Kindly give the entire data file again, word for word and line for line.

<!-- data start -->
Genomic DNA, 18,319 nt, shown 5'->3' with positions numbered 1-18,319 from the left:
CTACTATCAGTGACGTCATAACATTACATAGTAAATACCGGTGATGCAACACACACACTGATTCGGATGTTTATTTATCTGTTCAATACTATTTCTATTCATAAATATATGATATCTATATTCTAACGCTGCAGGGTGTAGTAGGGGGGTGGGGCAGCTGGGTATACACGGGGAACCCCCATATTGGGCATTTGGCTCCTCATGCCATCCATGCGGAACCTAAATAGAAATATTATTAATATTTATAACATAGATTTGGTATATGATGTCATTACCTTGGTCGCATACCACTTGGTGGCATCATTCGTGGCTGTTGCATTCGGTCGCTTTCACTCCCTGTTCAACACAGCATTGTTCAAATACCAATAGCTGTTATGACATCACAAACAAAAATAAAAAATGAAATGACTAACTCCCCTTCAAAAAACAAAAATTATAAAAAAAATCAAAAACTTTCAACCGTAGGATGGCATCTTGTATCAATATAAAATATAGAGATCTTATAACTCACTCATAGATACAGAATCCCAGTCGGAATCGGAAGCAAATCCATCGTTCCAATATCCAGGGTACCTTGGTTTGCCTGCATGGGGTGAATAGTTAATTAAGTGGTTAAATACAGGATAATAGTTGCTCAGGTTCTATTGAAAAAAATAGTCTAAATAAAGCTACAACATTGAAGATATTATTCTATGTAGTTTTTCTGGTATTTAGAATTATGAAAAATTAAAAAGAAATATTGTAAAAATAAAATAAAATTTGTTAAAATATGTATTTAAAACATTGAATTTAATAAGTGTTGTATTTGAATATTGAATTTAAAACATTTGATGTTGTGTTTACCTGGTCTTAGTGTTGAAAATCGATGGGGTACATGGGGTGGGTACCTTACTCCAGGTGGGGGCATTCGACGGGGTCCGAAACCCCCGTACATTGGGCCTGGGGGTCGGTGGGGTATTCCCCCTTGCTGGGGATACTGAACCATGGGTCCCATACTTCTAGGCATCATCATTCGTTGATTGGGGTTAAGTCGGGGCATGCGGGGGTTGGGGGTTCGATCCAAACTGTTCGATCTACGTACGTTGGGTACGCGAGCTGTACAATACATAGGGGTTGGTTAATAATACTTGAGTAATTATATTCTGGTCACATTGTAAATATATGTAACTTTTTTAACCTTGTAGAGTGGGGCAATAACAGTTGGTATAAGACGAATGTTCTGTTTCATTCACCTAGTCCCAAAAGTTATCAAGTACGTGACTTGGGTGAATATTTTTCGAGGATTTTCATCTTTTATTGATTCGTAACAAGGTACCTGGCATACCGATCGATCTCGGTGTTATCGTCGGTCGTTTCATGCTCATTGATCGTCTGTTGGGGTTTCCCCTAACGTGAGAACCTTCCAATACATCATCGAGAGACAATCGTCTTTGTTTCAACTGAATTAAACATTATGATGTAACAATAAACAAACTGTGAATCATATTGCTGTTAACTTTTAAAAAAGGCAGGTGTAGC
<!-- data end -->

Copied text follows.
Genomic DNA, 18,319 nt, shown 5'->3' with positions numbered 1-18,319 from the left:
CTACTATCAGTGACGTCATAACATTACATAGTAAATACCGGTGATGCAACACACACACTGATTCGGATGTTTATTTATCTGTTCAATACTATTTCTATTCATAAATATATGATATCTATATTCTAACGCTGCAGGGTGTAGTAGGGGGGTGGGGCAGCTGGGTATACACGGGGAACCCCCATATTGGGCATTTGGCTCCTCATGCCATCCATGCGGAACCTAAATAGAAATATTATTAATATTTATAACATAGATTTGGTATATGATGTCATTACCTTGGTCGCATACCACTTGGTGGCATCATTCGTGGCTGTTGCATTCGGTCGCTTTCACTCCCTGTTCAACACAGCATTGTTCAAATACCAATAGCTGTTATGACATCACAAACAAAAATAAAAAATGAAATGACTAACTCCCCTTCAAAAAACAAAAATTATAAAAAAAATCAAAAACTTTCAACCGTAGGATGGCATCTTGTATCAATATAAAATATAGAGATCTTATAACTCACTCATAGATACAGAATCCCAGTCGGAATCGGAAGCAAATCCATCGTTCCAATATCCAGGGTACCTTGGTTTGCCTGCATGGGGTGAATAGTTAATTAAGTGGTTAAATACAGGATAATAGTTGCTCAGGTTCTATTGAAAAAAATAGTCTAAATAAAGCTACAACATTGAAGATATTATTCTATGTAGTTTTTCTGGTATTTAGAATTATGAAAAATTAAAAAGAAATATTGTAAAAATAAAATAAAATTTGTTAAAATATGTATTTAAAACATTGAATTTAATAAGTGTTGTATTTGAATATTGAATTTAAAACATTTGATGTTGTGTTTACCTGGTCTTAGTGTTGAAAATCGATGGGGTACATGGGGTGGGTACCTTACTCCAGGTGGGGGCATTCGACGGGGTCCGAAACCCCCGTACATTGGGCCTGGGGGTCGGTGGGGTATTCCCCCTTGCTGGGGATACTGAACCATGGGTCCCATACTTCTAGGCATCATCATTCGTTGATTGGGGTTAAGTCGGGGCATGCGGGGGTTGGGGGTTCGATCCAAACTGTTCGATCTACGTACGTTGGGTACGCGAGCTGTACAATACATAGGGGTTGGTTAATAATACTTGAGTAATTATATTCTGGTCACATTGTAAATATATGTAACTTTTTTAACCTTGTAGAGTGGGGCAATAACAGTTGGTATAAGACGAATGTTCTGTTTCATTCACCTAGTCCCAAAAGTTATCAAGTACGTGACTTGGGTGAATATTTTTCGAGGATTTTCATCTTTTATTGATTCGTAACAAGGTACCTGGCATACCGATCGATCTCGGTGTTATCGTCGGTCGTTTCATGCTCATTGATCGTCTGTTGGGGTTTCCCCTAACGTGAGAACCTTCCAATACATCATCGAGAGACAATCGTCTTTGTTTCAACTGAATTAAACATTATGATGTAACAATAAACAAACTGTGAATCATATTGCTGTTAACTTTTAAAAAAGGCAGGTGTAGC